The Cloud Economy: Part 1

Everyone in the U.S. seems to be talking about our economy.  It’s in poor shape.  We’re spending billions on wars and bailouts.  Job loss is on the rise (with 1.2M jobs lost so far in 2008), home sales are losing ground, and we’re in a leadership transition that leaves some people feeling in limbo.

So, what does the economy have to do with cloud computing?  I think the better question is “What can cloud computing do for the economy?”

There is a new business trend emerging — one that begins with a partially or completely outsourced cloud IT infrastructure.  Some businesses are cropping up that could not exist without cloud computing.  Why?  Because  if they needed  to put in place a viable IT infrastructure, they couldn’t afford to open the doors, especially if they do not have enough cash to fund their idea or they fail to get a venture capitalist interested in chipping in.  Cloud computing allows these very businesses to open shop without a big outlay of cash, take less risk, be more agile, experiment until they find success, and grow much faster and more independently than their predecessors.

I believe this new generation of business will take hold and take off — and that this will take us into the “cloud economy”.  Here’s a spreadsheet that explains a bit of the thought process.


Discuss amongst yourselves.  Part 2 will be delivered shortly.


Author: Ynema Mangum

Ynema Mangum is an experienced, data-driven principal product manager of mission-critical composable infrastructure at HP Enterprise. Constantly curious, her passions draw her to emerging technologies. She joined HP 6 years ago as a solutions architect for private IT cloud computing. She then served as owner of the enterprise social collaboration domain at HP, responsible for its future direction. Prior to her current position, she was a senior product manager for the massive HP ConvergedSystem 900 for SAP HANA. At SUN, she was a product line manager for cloud computing, responsible for the requirements for common subsystems of the Sun Cloud, as well as user personas, industry analysis, and competitive research. Her product experience also includes building web based database management systems at BMC Software targeted at Oracle, Microsoft SQL Server, Sybase, DB2 and DB2 UDB. Y provides an invaluable hybrid mix of strategist, architect, product manager and product marketer with an unbendable passion for the user experience. Her entrepreneurial experience allows her to understand business as a whole and drives her to make decisions and execute quickly. As an added bonus, she is certified in ITIL v3 best practices for IT and Pragmatic Product Management. Ynema is a change agent. She considers herself a determined influencer and a connector whose collaborative nature ensures success in introducing new concepts and services into the mainstream -- even in the most complex environments. She thrives on doing what seems to be impossible, and enjoys taking calculated risks in her personal life -- snowboarding, skiing, SCUBA diving or wake boarding when the season is right.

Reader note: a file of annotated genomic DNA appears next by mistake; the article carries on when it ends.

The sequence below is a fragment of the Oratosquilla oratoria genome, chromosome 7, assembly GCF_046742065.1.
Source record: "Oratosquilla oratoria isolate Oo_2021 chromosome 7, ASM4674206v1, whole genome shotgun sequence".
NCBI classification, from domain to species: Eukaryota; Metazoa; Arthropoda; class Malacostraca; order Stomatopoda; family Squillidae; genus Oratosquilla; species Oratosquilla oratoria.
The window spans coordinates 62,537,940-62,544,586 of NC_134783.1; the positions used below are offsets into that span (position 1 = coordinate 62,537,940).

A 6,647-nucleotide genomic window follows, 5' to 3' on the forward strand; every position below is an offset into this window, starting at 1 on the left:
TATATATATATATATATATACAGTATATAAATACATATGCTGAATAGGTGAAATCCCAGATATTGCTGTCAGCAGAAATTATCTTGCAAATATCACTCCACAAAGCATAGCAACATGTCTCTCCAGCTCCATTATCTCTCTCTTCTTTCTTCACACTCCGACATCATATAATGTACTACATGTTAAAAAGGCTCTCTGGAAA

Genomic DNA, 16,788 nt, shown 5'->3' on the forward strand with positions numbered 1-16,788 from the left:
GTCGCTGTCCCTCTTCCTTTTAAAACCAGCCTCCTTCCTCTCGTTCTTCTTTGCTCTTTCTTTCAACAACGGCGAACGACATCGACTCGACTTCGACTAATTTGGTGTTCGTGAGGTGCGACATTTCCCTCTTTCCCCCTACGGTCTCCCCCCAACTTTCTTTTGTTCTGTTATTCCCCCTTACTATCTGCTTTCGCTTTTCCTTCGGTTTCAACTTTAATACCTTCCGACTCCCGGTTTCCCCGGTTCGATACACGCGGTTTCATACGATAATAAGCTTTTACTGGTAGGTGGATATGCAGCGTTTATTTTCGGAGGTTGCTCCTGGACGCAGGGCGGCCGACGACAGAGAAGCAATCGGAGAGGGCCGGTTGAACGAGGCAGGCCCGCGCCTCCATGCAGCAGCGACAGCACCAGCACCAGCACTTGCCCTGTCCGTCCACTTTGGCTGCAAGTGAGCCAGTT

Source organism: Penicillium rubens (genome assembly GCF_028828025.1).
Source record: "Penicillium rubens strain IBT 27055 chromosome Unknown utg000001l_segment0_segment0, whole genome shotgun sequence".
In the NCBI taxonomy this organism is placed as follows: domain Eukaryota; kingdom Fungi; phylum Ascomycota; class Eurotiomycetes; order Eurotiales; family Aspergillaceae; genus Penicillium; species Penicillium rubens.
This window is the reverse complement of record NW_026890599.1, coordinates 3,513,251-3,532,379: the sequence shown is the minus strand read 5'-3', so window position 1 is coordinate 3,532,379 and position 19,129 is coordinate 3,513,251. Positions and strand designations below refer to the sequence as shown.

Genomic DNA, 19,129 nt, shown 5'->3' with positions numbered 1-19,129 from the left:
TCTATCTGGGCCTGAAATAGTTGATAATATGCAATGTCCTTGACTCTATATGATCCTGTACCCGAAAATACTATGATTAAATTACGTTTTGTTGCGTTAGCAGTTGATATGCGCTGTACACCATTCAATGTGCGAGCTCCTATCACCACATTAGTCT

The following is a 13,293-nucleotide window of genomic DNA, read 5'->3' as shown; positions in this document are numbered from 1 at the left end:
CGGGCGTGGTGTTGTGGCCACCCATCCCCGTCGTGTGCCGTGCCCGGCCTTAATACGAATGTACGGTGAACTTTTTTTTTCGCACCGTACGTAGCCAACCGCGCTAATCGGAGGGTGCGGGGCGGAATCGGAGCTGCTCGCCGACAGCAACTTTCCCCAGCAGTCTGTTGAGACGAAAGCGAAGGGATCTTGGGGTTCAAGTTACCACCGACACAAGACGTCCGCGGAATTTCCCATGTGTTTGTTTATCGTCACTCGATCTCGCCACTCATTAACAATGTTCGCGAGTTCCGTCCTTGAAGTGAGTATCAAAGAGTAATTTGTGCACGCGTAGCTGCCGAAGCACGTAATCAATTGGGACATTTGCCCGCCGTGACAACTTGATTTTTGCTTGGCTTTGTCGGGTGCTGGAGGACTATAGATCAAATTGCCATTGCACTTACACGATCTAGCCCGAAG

4 thoughts on “The Cloud Economy: Part 1”

  1. I like the train of though, however I think this matrix over-romanticizes reality. I think the "Social Brain" could be fleshed out a bit more.
    As for Web 4.0, I reject this entirely. Every "visionary" timeline for the last 30 (to some degree, based on Popular Mechanics, you could go back to the 50’s) suggests that virtual immersion is just around the corner. It is not. At least, your description suggests that everyone will accept SecondLife as "reality" and strap HMD’s on during breakfast to read the news paper.
    I look forward to Part 2.

  2. Benr:
    I’ll get more into the "social brain" in future entries.
    You’re right about Web 4.0. I not only reject Web 4.0 entirely, but I reject Web x.x entirely. In fact, I’m sick of references to Web x.x. However, we have to put a stake in the ground somewhere to explain this evolution. So, I have to continue using these references until someone gives me something better to use. Any thoughts or ideas on that?
    I don’t think that everyone will accept Second Life as reality. In fact, you’ll notice I never said anything about Second Life. Frankly, as I walk or fly around in Second Life, I get tired of waiting for the world to render. I believe there are a lot of problems with Second Life. Thankfully, it is not the only virtual world application out there.
    Thanks for your comments. Keep them coming and please identify yourself.

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